I have a confession to make: I hate grilling with commercial charcoal. No matter what I do I can’t keep it lit. I’ve tried tricks & tips from numerous sources and none of them work for me. And I hate the smell of burning charcoal. It’s so… harsh. And unnatural. When I grill with commercial charcoal I have to shower and wash that set of clothes immediately afterwards because the smell lingers- especially in my hair. And propane? No thanks. Then we’d have to buy propane all the time. And propane grills do a fine job of getting the food cooked, but you lose that “grilled” flavor that is the whole reason you’re cooking out in the first place. But this summer my husband & I have hit upon a solution: grilling over an actual fire. We make our fire in an old charcoal grill and it’s perfect! Build a base of tinder: dryer lint, wood shavings, newspaper, or dry grass from the yard all work very well. Then around that put some kindling. Larger dry sticks work fine or you can cut some of the larger pieces of wood into sticks with a hatchet. We use a small amount of dimensional lumber. You DO NOT want to use this as your only wood for a cooking fire because it does contain some very not good for you things- a lot like commercial charcoal briquettes. But we just use it to get the fire going. You should have something like this: IMG_0172 Now put some fire to your tinder and blow on it if it doesn’t catch completely. Gently!! Blow on the baby fire gently! You want to give it some extra oxygen- not blow it out. Once the kindling catches well, add some larger pieces of wood- but only a couple. If you add too much too soon your fire will die and you’ll have to start over. Or call on the pizza fairy to visit your house. IMG_0176 Good! Now you’ve got your fire established. You can add another piece or two of wood. Now put your grate over the top and let the fire burn down until it’s hot enough that you can only hold your hand over it for about 5 seconds. Now you can add your room temperature meat. Did I not say to let the meat come to room temperature? No, I didn’t. Sigh. Well, I’m not re-writing the post. You should be reading through the instructions before you begin anyway. So really I’m just keeping you on your toes 😉 But seriously, you don’t want to try to cook meat straight from the fridge. It’s too cold- it won’t cook properly. I’m using flank steak for this post but we’ve also cooked chicken this way and it’s equally awesome! Anything you can cook on a conventional outdoor grill you can cook this way. You just have to keep an eye on the heat. I wish I could tell you exactly how hot it will get or exactly how to control the heat but I can’t. It’s something you have to work with for a bit & get to just know by sight and feel. It doesn’t take long. If you’re paying attention while you cook you should get the hang of it after one or two tries. Trial & error isn’t a bad thing. Learning for yourself teaches you SO much more than having every last detail laid out for you. And this is a great way to learn for yourself. Figuring this out gave my husband and I a wonderful sense of accomplishment! IMG_0179 We bought a cooking grate at the local camping supply store because the grate that came with the grill was left out to rust (not by us, thank you very much). We have wood stored here at the house from my father in law’s forays into tree trimming. We have apple, cherry, and plum to work with and they each add their own special flavor to whatever goes over them. The smell is much softer, much more natural, and far more pleasing than commercial charcoal. In fact, it’s fun to just sit by the fire and chat while we wait for the fire to be ready and then while the food is cooking. That’s definitely not something we would consider with commercial charcoal. I always thought it was the ranting of people who are obsessed with camping, but everything really does taste better cooked over an open fire! And the materials are fairly easy to lay your hands on. If you have a regular charcoal grill you have all you need except the wood. If you don’t have a charcoal grill, you can use a fire pit. You know; the ones people buy for decoration that they swear they’ll sit next to every night in the nice weather so they spend $200 on a nice one and then never actually use it. Craigslist is filthy with them. Cheap. And usually brand new or nearly so. Go find one, buy it, and actually use it! As for the wood, if you have trees in your backyard see if the need trimming. If it’s a hard wood, you’re ready to go! Or, once again, Craigslist or any local newspaper usually has all sorts of people trying to get rid of wood. Check it out- this is completely worth it! So the actual recipes! Finally, right?! I’ve seen a few recipes for pineapple salsa over the years and thought to myself “that sounds really good!” and then never thought of them again. But I saw one recently and decided that this time I would actually put it into the menu plan. It was good! But not great. Certainly not great enough to make the same way again. So I played. Because that’s what I do. I have a basic pico de gallo recipe that is easily turned into pineapple salsa- just add some grilled pineapple. Don’t like pineapple? No problem. Don’t add it. Without the pineapple this is just basic pico de gallo and is super good on tacos or nachos! IMG_0195.JPG (2) (*Disclaimer: I have to be honest- this picture was taken AFTER I made a plate of tacos for my husband (pictured below). So this is not a full batch; the ingredients listed below will make more than this. We got enough for 10 tacos using the smaller sized flour tortillas.) If you’ve made pico de gallo before, you’ll notice that I don’t have any cilantro pictured here. That is simply because I don’t like cilantro. If you would like to add it you’ll need about 1/3 of a cup, chopped. Or you can substitute flat leaf parsley. I just leave the leafy green stuff out altogether. For the best flavor, the pineapple needs to be a bit charred. And since this tastes better if it gets to sit for an hour or more, it can’t really wait until the pineapple can go over the fire. So I just drain the pineapple slices very well and put them in a dry pan. About 2 minutes per side on medium high heat does the trick. Now you’ll need to seed the tomatoes. DO NOT just cut up the tomatoes and throw them in the bowl for pico de gallo. The gel and seeds will add too much moisture and a bitter flavor. To seed tomatoes just slice the fruit into wedges, lay the wedges on their sides, and run your knife between the tomato flesh and the gel. They should look like this when you’re done: IMG_0164 All you have to do now is dice all of the fruits & veggies into small pieces (I mince the jalapeno), add a bit of kosher salt and a squeeze of lime juice, stir, cover, and let sit it in the fridge. (When you take it out there will be quite a bit of juice but it’s ok. The salt has drawn it out- it’s supposed to be there.) On to the steak. The steaks I buy take about 6-7 minutes per side over the fire to get to the point of very rare in the middle, which is where you want them if you’re going to be cooking them one more time after slicing. Once the steak is rare I put it on a platter, cover it with foil, and let it rest for 15 minutes. This is essential! If the steak doesn’t rest all the juices will come flooding out when it’s cut and the steak will end up dry. But this 15 minute stretch of time is perfect because now you can make your taco seasoning! You didn’t honestly think I was going to use a packet of seasoning, did you? If I did I might as well quit this blog right now. Taco seasoning is SO easy to make! In fact, I would bet that you already have all of the ingredients in your pantry or cupboard already. I found a very simple, very tasty recipe here and adapted it a bit. This is also incredibly simple to make into a large batch and store away for later. IMG_0181 Now THAT is what taco seasoning should look like. It’s the color of spices you actually have in your cabinet- not that weird orange color that you really can’t quite identify. So once you have your seasoning made and your steak has rested for at least 15 minutes, you can go ahead and slice that beautiful piece of meat. Since the flank steak is so wide I cut it lengthwise down the center, with the grain, before I cut it into slices. That way the meat is easier to eat and fits in the tortillas better. Use a very sharp knife and make the slices as thin as you can without shredding the meat, thusly… IMG_0184 Yes; you want it that rare. If you cook it anymore than that you will end up with very tough meat after you cook it with the taco seasoning. If you were going to eat this straight from the grill you could cook it more. Now put the slices in a pan or skillet on medium high heat, add the seasoning (about 1 tablespoon, but you can use more or less according to your preference), about 1/4 cup of water, and bring to a simmer. Continue to simmer (lowering the heat if necessary) until the seasoning has made a nice thick sauce. IMG_0189 Mmmmm…. so tasty!! Now remove the pan from the heat, get the pineapple salsa out of the fridge along with any other taco toppings you fancy, and go to town! IMG_0191 These are SO good and SO easy that you’ll be astonished that people actually leave home and pay someone else to cook them! Of course, you don’t HAVE to cook the steak over an open fire. You can just grill it like normal people. Or you can pan sear it. You’ll need a heavy bottomed pan that’s large enough to fit the steak. Add just enough oil to coat the bottom of the pan and heat the whole lot over high heat (about 3/4 of the way to the “high” mark on the knob). Once the oil is shimmery and giving off tiny wisps of smoke, add the steak and cook it for 7 minutes on each side for a 3/4-1 inch thick steak (this will be a very rare steak). Proceed as above for resting, slicing, etc. You WILL need to use the exhaust fan and you WILL need to open the windows if you pan sear. But it’s worth it- even in the winter 🙂 So only 7 more weeks of summer left! That thought makes me happy! The kids are already excited to start school again and I am absolutely longing for Autumn to arrive. Knowing there’s only 7 more weeks of summer is making things a little more bearable 🙂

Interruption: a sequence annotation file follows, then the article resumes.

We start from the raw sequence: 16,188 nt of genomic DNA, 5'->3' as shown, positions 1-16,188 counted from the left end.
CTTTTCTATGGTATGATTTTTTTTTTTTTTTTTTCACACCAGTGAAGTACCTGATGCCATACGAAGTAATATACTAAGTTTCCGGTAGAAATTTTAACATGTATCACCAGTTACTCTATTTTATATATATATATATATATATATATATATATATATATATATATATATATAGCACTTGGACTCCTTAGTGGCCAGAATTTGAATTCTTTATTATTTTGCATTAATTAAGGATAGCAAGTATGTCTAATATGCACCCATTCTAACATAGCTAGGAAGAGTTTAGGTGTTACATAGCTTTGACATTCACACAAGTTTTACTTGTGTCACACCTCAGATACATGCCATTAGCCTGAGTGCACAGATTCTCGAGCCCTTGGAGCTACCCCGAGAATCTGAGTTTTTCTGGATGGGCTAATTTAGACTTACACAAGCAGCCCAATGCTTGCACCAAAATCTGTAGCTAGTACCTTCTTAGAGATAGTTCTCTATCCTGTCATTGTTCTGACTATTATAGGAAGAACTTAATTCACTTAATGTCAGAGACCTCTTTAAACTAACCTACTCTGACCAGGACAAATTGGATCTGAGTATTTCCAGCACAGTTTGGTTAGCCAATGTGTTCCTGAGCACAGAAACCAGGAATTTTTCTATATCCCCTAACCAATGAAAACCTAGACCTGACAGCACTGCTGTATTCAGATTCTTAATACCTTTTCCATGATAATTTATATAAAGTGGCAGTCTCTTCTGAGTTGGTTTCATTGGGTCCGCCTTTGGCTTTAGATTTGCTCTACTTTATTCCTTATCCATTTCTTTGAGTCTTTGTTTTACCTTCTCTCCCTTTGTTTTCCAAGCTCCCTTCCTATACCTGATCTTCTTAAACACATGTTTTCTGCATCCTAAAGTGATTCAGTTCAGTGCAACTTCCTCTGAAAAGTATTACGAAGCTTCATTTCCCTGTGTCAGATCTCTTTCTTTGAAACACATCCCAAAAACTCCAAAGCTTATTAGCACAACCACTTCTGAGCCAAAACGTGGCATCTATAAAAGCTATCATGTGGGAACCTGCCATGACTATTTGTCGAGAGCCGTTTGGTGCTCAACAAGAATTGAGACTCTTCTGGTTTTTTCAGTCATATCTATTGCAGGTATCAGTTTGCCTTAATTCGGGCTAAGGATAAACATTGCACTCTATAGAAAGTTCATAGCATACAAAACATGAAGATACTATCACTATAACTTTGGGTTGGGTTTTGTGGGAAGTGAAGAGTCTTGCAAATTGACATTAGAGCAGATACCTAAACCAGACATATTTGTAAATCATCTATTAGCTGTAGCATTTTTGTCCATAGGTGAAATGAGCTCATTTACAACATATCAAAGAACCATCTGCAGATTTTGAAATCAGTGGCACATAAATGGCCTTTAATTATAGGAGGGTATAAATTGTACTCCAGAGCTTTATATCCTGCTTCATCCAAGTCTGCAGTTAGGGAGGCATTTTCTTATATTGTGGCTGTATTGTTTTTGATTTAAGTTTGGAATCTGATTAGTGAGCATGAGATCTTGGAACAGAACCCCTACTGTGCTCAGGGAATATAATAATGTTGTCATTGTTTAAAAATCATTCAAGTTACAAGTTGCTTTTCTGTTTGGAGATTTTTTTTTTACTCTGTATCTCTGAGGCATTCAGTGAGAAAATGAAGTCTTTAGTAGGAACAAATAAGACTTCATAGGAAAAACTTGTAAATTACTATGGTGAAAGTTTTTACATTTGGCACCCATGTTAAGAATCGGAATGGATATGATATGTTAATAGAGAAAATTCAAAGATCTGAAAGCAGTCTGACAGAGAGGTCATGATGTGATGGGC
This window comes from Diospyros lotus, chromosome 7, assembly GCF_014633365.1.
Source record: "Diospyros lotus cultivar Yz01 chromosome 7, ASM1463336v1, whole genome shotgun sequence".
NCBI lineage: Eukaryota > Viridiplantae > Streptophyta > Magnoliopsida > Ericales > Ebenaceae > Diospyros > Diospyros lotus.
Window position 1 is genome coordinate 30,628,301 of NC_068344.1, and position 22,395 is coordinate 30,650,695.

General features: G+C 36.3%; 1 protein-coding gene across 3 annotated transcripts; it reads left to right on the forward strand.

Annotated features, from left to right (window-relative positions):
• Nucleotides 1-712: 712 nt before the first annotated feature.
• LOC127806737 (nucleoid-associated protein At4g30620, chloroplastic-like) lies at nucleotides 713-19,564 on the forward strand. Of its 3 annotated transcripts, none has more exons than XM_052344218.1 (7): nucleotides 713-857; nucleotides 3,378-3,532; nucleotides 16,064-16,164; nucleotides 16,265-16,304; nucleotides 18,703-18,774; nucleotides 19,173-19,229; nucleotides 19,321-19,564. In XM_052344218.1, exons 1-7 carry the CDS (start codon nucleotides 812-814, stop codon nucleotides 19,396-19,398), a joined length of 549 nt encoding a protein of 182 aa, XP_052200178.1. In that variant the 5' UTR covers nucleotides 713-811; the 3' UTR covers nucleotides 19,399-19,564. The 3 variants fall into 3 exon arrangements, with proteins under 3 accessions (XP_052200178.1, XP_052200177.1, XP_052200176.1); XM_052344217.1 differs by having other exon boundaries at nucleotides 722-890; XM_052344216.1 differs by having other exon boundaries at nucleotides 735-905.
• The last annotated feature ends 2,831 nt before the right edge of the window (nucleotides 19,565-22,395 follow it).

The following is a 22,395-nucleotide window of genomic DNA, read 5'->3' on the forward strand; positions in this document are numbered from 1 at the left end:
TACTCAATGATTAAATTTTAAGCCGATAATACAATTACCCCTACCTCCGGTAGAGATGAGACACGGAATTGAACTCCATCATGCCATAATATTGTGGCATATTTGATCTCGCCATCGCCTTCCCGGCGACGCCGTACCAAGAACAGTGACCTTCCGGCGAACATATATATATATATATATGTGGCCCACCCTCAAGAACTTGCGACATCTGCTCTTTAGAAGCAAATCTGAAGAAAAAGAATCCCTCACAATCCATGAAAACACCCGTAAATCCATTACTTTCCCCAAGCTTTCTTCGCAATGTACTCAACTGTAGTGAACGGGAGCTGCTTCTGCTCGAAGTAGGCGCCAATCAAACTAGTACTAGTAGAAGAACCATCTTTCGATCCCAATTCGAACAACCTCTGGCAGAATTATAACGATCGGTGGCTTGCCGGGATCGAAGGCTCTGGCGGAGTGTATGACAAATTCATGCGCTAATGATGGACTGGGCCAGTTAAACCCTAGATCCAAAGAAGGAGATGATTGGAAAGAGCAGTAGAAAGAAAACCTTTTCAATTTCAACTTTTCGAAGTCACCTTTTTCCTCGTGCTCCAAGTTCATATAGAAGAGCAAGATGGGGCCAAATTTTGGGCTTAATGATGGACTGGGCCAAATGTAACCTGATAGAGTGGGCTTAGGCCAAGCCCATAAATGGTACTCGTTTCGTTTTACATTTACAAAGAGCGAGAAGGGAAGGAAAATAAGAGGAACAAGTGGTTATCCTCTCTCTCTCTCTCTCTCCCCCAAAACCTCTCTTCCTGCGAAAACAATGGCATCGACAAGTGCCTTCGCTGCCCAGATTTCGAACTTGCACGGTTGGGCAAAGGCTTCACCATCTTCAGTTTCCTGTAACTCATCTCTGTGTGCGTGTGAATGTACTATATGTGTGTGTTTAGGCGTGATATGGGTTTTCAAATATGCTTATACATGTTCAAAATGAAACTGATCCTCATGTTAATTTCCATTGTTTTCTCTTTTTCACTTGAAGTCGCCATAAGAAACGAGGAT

The Recipe: Pineapple Salsa 4 Slices Pineapple, drained well, charred, and diced

1 Large Tomato, seeded and diced

1/2 Medium Red Onion, diced

1/2-1 whole Jalapeno, diced fine (I use half but if you want the pico spicier use the whole thing. Or if you’re really crazy, use 2)

1 t Kosher Salt Juice from half a small lime

The Method: *Drain the pineapple slices very well.

*In a dry pan heat the pineapple slices for about 2 minutes on each side. You want some charring but you don’t want them blackened.

*Seed the tomato by cutting it into wedges and running a knife between the flesh and the gel where the seeds are. Discard the cores. (Ours go in the compost bin so they aren’t wasted.)

*Dice the fruits and veggies, add the salt and lime juice.

*Stir, cover, and refrigerate up to 3 days.

The Recipe: Taco Seasoning 1 T Chili Powder

1 t Garlic Powder

1/2 t Onion Powder

1/4 t Red Pepper Flakes (more or less, depending on how spicy you want it. Remember: you can always add more so err on the side of caution.)

1/2 t Paprika

2 t Cumin

1 t Kosher Salt (you can adjust this as you like. I don’t buy the mainstream media’s reports of how evil sodium is so I use the whole teaspoon)

1 t Black Pepper

The Method:

*Mix all ingredients.

*Use about 1 tablespoon of seasoning and 1/4 cup of water for each pound of meat you’re cooking. You can adjust this to suit your tastes. (Another perk of making your own!)

*Bring to a simmer and continue simmering until the liquid has reduced to a sauce.

***UPDATE: You can make this seasoning more like store bought, which forms a thick sauce, by adding 1 heaping teaspoon of cornstarch to 1/2 C of water instead of 1/4C. Add the seasoning to the meat and then pour in the slurry. Boil and cook until the sauce thickens.***